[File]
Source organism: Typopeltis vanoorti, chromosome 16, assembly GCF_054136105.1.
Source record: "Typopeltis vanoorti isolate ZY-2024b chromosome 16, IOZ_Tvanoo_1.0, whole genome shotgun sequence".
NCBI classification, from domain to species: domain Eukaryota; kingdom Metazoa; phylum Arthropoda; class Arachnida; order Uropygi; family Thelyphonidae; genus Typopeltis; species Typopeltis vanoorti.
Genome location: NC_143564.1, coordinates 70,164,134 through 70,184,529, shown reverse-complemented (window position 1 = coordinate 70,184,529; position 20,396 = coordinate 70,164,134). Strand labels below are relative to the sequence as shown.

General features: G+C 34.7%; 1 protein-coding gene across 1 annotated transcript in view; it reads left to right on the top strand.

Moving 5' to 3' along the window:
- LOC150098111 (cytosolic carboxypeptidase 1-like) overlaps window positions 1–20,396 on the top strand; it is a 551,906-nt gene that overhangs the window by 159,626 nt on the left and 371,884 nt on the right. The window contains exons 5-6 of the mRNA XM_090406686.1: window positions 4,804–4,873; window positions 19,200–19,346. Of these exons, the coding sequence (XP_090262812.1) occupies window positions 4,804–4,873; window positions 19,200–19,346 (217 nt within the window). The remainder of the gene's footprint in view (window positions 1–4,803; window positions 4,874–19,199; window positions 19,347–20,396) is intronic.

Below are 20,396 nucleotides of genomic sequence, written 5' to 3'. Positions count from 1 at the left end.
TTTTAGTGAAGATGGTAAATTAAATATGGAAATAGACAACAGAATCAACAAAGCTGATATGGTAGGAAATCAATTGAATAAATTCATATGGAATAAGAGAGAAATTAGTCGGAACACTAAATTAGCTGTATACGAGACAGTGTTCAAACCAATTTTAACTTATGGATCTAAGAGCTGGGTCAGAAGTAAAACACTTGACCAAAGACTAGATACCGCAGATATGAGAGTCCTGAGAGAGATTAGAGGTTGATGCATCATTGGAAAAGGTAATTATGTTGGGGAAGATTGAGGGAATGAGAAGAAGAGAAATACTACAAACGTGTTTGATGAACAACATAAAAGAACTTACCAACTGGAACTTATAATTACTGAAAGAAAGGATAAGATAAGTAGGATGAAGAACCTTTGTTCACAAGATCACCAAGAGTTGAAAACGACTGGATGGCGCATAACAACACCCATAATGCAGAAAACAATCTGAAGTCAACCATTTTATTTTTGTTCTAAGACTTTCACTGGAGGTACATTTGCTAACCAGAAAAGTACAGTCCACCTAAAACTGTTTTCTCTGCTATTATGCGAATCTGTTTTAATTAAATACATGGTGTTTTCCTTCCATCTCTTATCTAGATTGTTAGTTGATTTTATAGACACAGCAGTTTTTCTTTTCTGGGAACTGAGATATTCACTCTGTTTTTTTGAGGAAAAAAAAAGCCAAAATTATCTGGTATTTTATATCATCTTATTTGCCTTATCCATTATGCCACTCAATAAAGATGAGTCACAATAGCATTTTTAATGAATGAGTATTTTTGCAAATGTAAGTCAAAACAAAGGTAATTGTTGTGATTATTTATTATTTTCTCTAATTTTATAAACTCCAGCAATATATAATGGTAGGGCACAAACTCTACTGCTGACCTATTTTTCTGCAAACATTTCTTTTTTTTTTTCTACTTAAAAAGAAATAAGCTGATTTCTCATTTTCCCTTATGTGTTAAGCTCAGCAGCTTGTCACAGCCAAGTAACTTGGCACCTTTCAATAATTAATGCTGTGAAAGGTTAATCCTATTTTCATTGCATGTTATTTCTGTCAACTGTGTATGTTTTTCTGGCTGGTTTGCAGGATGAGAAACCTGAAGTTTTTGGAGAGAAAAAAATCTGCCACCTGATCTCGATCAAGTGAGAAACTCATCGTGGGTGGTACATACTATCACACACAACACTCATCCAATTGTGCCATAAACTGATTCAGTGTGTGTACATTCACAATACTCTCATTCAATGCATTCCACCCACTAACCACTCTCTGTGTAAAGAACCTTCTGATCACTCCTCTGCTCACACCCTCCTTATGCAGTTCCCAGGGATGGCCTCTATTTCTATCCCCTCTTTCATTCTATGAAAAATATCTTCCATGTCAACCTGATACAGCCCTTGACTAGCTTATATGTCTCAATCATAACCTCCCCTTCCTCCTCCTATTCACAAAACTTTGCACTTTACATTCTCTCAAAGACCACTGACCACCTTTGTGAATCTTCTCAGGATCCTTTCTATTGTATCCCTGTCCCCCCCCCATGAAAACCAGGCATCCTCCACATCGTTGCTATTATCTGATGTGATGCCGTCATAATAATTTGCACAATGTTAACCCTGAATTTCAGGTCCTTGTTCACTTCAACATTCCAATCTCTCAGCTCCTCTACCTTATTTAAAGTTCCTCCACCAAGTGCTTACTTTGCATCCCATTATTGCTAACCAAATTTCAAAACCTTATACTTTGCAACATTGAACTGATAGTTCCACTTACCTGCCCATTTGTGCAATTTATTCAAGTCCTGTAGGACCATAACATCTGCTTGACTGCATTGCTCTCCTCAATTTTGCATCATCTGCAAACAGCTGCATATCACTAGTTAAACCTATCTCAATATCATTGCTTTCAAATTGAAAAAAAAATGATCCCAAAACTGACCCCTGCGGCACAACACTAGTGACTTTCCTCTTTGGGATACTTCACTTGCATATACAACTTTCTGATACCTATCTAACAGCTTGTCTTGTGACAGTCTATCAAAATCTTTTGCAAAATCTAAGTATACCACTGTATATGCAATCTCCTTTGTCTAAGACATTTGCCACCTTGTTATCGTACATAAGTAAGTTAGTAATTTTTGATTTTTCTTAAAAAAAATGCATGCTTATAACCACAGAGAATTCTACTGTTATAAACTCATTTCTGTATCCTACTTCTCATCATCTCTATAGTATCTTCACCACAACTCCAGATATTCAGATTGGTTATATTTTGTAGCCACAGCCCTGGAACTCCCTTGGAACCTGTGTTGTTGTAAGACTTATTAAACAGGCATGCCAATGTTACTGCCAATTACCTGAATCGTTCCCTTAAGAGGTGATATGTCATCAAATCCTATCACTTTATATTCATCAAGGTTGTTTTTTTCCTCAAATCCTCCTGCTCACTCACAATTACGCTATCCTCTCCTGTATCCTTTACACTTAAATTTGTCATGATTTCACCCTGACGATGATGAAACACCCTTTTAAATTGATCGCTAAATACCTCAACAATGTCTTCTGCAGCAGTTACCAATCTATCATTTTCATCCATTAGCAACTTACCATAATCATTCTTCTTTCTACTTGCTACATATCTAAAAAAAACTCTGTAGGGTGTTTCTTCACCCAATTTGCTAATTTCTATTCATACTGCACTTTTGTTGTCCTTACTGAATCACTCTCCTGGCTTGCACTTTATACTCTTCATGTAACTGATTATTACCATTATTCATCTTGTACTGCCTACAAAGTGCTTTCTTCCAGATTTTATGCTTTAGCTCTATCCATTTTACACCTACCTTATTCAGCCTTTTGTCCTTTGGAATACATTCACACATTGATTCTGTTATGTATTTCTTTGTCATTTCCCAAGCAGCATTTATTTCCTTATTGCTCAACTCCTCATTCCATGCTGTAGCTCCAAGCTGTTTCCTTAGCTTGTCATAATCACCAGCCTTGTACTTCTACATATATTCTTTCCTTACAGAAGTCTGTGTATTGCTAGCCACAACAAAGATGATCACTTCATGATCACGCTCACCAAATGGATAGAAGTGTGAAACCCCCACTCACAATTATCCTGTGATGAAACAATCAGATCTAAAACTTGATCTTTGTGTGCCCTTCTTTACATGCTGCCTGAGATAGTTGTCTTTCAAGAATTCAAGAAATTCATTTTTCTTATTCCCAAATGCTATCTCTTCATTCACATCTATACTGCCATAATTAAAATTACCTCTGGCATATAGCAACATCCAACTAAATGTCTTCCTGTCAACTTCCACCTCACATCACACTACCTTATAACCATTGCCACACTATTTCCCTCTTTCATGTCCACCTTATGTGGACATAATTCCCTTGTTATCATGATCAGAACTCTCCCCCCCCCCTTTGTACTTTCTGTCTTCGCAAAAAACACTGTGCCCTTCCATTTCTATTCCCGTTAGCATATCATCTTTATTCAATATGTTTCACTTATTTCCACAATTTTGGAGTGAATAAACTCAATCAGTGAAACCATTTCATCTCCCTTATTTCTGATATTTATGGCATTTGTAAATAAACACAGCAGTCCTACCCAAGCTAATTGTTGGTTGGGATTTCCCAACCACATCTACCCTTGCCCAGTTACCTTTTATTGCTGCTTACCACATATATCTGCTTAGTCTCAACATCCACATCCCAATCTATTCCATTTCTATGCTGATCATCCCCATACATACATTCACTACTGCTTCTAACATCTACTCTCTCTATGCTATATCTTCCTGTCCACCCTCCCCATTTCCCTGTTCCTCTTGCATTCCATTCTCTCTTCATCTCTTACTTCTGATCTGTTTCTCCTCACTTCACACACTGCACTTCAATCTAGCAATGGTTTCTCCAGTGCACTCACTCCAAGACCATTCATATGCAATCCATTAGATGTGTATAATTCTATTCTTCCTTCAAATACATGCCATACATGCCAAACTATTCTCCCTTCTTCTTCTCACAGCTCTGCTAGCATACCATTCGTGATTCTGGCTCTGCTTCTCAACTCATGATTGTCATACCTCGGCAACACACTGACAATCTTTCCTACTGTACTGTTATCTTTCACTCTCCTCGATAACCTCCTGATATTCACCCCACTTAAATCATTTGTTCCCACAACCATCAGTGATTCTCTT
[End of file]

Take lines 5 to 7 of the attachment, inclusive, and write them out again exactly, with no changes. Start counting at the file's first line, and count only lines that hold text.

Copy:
General features: G+C 34.7%; 1 protein-coding gene across 1 annotated transcript in view; it reads left to right on the top strand.

Moving 5' to 3' along the window:
- LOC150098111 (cytosolic carboxypeptidase 1-like) overlaps window positions 1–20,396 on the top strand; it is a 551,906-nt gene that overhangs the window by 159,626 nt on the left and 371,884 nt on the right. The window contains exons 5-6 of the mRNA XM_090406686.1: window positions 4,804–4,873; window positions 19,200–19,346. Of these exons, the coding sequence (XP_090262812.1) occupies window positions 4,804–4,873; window positions 19,200–19,346 (217 nt within the window). The remainder of the gene's footprint in view (window positions 1–4,803; window positions 4,874–19,199; window positions 19,347–20,396) is intronic.